What is the root of this somewhat unusual verb? It is derived from the root kodar, which means — cut an exact circle, as we find Chazal saying, "Vekadrin behorim" (Eruvin 35b). This means: to drill a hole. We also find by the wicked King Menashe that he `drilled' and removed certain mentions from the Torah (Sanhedrin 103b). He cut out the name of Hashem from the Torah and left everything around it intact, leaving a hole, so to speak.

The same happened here. Hashem did not waft away the clouds so that the sky would become light, but in a direct line from their eyes and the horizon a hole in the clouds was `drilled' to admit a few rays of sunlight from the setting sun.

There are other opinions as well as to the meaning of his name. Some say that nokda chama means that it became a point, a nekudah; it remained stationery, like a point in heaven. In spite of the passing time, the sun remained riveted in its spot, at the point of sunset.

One might alternatively explain that the sun did proceed as usual, but a point of light remained inexplicably behind to illuminate their eyes. They were then misled into thinking that the sun had not set.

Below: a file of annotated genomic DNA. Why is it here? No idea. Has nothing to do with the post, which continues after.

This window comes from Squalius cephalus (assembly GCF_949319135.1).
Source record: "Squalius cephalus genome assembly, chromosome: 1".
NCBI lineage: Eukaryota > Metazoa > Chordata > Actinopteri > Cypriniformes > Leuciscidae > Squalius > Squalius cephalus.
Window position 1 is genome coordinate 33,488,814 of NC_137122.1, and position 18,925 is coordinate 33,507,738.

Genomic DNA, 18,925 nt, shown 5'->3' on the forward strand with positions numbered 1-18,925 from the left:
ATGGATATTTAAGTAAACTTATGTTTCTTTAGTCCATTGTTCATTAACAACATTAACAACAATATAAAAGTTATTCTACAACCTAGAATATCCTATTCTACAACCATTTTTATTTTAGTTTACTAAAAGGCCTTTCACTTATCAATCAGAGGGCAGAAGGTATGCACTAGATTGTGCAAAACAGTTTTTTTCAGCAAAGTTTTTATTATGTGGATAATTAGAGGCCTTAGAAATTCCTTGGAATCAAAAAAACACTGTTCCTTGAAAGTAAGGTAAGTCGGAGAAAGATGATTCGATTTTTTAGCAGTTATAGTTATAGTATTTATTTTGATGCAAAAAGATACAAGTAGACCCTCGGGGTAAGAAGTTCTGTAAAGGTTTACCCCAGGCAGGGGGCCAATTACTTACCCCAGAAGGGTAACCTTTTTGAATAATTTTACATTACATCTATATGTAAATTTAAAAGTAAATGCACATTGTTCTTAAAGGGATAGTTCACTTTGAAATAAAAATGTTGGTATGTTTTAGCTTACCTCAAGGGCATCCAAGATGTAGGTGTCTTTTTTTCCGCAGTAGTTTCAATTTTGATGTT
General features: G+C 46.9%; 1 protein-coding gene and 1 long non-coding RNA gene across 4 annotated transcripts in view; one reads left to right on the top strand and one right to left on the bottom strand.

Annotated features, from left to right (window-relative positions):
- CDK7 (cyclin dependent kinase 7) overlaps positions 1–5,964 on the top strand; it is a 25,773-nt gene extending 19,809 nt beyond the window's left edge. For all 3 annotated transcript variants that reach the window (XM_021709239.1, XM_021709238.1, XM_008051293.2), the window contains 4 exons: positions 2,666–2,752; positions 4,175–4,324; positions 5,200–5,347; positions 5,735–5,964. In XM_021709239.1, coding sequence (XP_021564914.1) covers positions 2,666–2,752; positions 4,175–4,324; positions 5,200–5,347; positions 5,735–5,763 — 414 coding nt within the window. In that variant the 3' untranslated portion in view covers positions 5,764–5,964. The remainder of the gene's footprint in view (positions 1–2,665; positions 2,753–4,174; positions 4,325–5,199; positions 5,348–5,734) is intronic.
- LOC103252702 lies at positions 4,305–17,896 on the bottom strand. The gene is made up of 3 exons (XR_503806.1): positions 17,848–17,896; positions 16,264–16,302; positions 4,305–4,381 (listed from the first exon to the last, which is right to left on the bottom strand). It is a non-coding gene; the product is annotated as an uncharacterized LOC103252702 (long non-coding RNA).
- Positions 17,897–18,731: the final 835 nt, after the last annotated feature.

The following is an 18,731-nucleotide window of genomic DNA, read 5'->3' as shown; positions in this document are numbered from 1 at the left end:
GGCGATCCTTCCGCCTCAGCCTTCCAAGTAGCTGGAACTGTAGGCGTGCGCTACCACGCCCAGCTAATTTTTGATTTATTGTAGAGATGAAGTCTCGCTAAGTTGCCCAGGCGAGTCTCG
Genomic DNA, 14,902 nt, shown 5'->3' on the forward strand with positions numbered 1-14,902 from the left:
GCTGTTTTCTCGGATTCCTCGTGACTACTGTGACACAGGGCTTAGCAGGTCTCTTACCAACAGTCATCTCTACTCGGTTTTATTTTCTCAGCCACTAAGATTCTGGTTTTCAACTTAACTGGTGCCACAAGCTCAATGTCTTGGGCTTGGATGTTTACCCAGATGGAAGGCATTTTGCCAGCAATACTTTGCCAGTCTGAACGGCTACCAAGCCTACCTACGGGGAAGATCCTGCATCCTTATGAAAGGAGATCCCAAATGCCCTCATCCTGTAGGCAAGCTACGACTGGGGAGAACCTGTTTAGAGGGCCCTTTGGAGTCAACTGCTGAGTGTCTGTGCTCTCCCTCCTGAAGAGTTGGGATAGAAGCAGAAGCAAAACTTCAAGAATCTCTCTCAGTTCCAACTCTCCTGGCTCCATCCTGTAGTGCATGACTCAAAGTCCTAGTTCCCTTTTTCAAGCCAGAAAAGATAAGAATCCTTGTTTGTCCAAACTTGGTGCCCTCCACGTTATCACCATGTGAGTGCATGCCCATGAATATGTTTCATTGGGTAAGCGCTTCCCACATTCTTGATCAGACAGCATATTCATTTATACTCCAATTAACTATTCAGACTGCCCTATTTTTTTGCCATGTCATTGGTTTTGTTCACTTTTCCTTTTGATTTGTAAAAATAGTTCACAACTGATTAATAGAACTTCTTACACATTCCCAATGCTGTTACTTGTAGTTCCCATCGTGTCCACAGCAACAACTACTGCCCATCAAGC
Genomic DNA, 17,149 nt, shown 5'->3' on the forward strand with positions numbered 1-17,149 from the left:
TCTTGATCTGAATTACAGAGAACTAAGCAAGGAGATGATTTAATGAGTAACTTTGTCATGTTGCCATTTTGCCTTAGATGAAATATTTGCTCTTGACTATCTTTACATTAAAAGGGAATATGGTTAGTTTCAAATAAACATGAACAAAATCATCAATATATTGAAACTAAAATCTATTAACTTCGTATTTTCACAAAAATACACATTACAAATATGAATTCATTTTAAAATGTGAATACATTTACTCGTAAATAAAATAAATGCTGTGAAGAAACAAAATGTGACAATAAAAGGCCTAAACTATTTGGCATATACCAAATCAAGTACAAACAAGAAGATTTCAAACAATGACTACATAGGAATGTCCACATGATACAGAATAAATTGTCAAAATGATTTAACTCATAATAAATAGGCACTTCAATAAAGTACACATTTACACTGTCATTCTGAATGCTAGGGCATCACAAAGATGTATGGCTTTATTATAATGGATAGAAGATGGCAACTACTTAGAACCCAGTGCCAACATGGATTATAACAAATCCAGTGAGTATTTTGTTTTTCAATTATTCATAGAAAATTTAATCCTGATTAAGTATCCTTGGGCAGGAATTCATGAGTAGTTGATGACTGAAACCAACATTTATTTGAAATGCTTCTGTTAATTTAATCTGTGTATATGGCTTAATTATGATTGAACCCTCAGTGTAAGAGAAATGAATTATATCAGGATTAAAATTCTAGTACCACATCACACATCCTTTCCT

However, if it had stated "nokda," we might interpret it thus, as a point. But it is written nikdera, which refers to the clouds that became dark (kodru) and the sun which drilled a hole in them.

We can also interpret the name Nakdimon from the word nikdema — it proceeded towards him, intercepted him. Then we would have to translate the word as coming from kodem: it stopped the progress of its usual orbit to come towards Nakdimon, as we find in the phrase, "A student who gets up early and arrives early (makdim) at his master's doorway."

Either way, it is obvious that the phenomenon occurred for Buni's sake. And from that time, his name was changed to commemorate the event, to remember the miracle that took place and the fact that Hashem loves His children, Israel. From that time on, the olei regel would not need an interceder like Buni; they would come eagerly, knowing that Hashem loves them so and that their deeds are favorable in His eyes. They would come, trusting that Hashem would take care of their needs. This entire chapter in bitochon is encompassed in the single name: Nakdimon.